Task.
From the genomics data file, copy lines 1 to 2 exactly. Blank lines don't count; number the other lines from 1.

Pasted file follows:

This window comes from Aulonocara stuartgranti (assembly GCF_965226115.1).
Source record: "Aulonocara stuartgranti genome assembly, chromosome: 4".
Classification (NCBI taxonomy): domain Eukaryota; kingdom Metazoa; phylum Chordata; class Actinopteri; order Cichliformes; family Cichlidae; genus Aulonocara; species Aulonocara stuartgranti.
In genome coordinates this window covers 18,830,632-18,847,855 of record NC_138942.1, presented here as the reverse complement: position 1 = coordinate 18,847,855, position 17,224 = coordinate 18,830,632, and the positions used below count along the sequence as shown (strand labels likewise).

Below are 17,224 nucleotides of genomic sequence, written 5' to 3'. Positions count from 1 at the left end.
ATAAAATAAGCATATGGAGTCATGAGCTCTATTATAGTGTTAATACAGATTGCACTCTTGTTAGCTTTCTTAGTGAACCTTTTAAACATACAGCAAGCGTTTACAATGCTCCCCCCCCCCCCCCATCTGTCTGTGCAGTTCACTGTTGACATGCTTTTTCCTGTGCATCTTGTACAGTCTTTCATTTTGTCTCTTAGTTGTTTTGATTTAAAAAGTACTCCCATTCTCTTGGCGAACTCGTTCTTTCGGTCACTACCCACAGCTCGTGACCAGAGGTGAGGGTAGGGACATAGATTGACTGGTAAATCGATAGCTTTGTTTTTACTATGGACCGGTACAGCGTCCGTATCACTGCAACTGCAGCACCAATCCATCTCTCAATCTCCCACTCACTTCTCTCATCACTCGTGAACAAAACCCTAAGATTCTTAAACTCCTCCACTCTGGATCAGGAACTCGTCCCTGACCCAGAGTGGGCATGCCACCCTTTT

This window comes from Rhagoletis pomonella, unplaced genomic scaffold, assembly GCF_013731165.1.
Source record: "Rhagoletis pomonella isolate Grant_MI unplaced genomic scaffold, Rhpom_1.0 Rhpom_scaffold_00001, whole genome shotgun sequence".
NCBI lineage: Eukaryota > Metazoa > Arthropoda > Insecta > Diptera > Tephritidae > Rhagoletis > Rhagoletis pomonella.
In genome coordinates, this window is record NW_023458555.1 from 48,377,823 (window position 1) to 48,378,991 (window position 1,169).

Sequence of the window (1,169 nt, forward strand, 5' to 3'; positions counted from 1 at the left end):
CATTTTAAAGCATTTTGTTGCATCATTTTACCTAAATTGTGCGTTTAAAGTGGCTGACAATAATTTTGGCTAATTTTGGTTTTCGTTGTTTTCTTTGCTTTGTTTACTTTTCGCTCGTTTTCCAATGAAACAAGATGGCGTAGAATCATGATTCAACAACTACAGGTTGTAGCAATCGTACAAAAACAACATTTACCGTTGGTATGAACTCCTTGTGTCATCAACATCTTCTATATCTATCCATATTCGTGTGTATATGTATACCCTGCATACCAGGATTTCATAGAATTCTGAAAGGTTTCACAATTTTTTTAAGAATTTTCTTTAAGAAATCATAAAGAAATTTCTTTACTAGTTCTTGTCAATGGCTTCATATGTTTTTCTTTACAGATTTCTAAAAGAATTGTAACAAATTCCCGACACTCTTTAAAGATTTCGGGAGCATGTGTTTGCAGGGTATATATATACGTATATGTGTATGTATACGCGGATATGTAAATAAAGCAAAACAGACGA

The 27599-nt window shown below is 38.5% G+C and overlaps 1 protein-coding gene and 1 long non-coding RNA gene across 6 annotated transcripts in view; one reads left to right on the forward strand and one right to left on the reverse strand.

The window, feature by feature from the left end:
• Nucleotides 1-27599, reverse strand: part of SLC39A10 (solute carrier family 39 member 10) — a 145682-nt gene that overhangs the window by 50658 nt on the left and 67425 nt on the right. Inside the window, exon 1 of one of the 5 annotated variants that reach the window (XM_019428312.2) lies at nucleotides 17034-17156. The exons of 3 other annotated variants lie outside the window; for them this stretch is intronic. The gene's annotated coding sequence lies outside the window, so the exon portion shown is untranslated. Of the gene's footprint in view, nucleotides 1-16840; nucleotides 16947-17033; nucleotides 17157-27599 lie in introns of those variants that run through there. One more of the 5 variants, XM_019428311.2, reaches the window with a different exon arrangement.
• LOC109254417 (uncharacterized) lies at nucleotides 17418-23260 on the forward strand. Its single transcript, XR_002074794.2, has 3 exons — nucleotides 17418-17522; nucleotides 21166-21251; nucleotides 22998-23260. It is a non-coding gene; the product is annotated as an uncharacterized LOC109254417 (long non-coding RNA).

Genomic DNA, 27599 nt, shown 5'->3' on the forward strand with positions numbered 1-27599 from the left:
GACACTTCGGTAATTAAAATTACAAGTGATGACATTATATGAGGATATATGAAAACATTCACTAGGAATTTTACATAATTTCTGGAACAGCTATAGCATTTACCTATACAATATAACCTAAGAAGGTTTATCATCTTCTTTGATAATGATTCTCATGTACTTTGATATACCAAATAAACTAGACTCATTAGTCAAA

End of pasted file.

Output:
This window comes from Aulonocara stuartgranti (assembly GCF_965226115.1).
Source record: "Aulonocara stuartgranti genome assembly, chromosome: 4".